# A projectile is shot from the ground at an angle of #pi/6 # and a speed of #15 m/s#. Factoring in both horizontal and vertical movement, what will the projectile's distance from the starting point be when it reaches its maximum height?

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To find the projectile's distance from the starting point at maximum height, use the formula: [ \text{Horizontal distance} = \frac{v_0^2 \sin(2\theta)}{g} ] where ( v_0 ) is the initial speed, ( \theta ) is the launch angle, and ( g ) is the acceleration due to gravity. Plugging in the values: ( v_0 = 15 , \text{m/s} ), ( \theta = \pi/6 ), and ( g = 9.8 , \text{m/s}^2 ), calculate the horizontal distance.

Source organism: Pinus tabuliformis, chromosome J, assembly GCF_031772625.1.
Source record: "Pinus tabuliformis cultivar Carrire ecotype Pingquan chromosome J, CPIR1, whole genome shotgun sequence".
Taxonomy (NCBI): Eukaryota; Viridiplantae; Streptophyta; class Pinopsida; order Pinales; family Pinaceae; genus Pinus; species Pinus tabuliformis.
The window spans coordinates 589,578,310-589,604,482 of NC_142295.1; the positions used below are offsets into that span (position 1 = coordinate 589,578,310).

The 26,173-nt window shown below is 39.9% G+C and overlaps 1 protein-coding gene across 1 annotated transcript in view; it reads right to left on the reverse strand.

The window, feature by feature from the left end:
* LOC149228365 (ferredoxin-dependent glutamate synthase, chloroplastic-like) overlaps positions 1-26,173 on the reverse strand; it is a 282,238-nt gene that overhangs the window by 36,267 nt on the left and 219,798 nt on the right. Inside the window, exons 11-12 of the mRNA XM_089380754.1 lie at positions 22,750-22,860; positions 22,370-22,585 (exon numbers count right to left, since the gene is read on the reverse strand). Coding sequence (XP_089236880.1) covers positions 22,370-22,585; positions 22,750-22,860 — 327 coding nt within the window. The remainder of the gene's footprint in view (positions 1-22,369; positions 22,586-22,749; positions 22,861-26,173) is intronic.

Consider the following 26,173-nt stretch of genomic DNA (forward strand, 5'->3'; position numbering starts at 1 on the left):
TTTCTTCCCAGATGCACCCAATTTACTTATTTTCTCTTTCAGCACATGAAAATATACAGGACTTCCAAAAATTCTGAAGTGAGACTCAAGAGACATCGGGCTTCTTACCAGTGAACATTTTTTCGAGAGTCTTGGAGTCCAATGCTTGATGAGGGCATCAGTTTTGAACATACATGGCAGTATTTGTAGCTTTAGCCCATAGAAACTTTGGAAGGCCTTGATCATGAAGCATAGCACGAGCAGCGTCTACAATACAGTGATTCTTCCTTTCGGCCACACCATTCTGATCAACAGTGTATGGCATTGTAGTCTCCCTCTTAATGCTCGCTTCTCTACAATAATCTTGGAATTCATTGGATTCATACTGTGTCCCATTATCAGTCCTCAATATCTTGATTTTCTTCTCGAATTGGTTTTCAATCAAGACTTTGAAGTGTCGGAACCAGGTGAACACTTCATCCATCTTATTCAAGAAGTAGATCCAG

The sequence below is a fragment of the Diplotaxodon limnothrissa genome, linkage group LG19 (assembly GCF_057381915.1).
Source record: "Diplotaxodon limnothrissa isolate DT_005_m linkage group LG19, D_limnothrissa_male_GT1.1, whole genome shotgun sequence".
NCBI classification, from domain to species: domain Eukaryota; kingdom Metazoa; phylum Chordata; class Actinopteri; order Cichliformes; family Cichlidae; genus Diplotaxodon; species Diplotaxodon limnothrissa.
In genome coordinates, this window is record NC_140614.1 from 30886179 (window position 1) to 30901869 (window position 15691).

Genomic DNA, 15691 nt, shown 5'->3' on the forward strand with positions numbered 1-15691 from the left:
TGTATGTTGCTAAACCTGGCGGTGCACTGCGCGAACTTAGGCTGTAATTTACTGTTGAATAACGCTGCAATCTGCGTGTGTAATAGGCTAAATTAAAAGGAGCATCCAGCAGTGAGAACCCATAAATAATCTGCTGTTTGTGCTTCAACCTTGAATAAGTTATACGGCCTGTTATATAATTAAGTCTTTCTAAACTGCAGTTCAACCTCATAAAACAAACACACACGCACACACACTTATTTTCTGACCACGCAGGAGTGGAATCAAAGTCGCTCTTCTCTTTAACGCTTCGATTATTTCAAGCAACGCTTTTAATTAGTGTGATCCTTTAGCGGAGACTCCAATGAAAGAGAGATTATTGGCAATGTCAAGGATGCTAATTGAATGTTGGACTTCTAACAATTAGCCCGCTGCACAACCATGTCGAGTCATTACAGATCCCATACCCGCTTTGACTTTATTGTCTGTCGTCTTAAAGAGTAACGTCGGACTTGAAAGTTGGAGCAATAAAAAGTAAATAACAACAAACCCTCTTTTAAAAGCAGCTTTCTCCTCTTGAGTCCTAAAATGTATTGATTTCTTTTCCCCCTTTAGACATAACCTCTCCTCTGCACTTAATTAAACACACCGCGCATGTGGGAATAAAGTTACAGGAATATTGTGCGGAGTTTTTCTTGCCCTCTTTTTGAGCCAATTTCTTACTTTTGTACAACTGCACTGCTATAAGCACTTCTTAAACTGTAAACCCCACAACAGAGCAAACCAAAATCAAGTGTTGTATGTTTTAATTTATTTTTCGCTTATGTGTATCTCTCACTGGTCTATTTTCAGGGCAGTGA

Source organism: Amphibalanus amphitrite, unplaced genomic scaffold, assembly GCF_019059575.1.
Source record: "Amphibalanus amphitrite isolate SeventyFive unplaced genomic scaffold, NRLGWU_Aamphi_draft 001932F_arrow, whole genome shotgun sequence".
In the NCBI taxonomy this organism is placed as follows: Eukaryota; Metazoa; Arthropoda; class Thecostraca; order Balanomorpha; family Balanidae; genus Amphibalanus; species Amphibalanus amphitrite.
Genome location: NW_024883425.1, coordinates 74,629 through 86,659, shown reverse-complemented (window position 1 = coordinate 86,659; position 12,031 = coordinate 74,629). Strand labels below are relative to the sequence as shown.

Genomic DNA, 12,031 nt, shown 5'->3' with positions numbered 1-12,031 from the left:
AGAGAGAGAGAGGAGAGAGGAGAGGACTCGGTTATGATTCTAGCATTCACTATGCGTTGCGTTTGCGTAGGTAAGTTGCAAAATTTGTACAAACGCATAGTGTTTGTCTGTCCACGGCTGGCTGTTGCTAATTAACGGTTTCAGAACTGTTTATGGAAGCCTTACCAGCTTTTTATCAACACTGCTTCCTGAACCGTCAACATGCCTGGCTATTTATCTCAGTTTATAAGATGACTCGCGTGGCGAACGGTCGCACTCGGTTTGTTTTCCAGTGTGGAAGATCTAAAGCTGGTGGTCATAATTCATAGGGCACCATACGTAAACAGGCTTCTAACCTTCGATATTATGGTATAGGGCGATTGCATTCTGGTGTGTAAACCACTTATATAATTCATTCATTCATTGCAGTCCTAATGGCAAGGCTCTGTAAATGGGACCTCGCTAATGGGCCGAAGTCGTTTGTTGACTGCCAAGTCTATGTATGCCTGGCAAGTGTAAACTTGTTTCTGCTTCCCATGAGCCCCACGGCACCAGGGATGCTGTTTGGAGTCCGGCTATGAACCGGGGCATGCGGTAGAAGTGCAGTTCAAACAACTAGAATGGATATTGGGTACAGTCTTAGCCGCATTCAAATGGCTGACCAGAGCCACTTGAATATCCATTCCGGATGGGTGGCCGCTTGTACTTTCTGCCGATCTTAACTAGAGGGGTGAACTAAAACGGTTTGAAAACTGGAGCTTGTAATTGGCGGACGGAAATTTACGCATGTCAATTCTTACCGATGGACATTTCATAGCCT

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When evaluating a one-sided limit, you need to be careful when a quantity is approaching zero since its sign is different depending on which way it is approaching zero from. Let us look at some examples.

When evaluating a one-sided limit, you need to be careful when a quantity is approaching zero since its sign is different depending on which way it is approaching zero from. Let us look at some examples.

When evaluating a one-sided limit, you need to be careful when a quantity is approaching zero since its sign is different depending on which way it is approaching zero from. Let us look at some examples.

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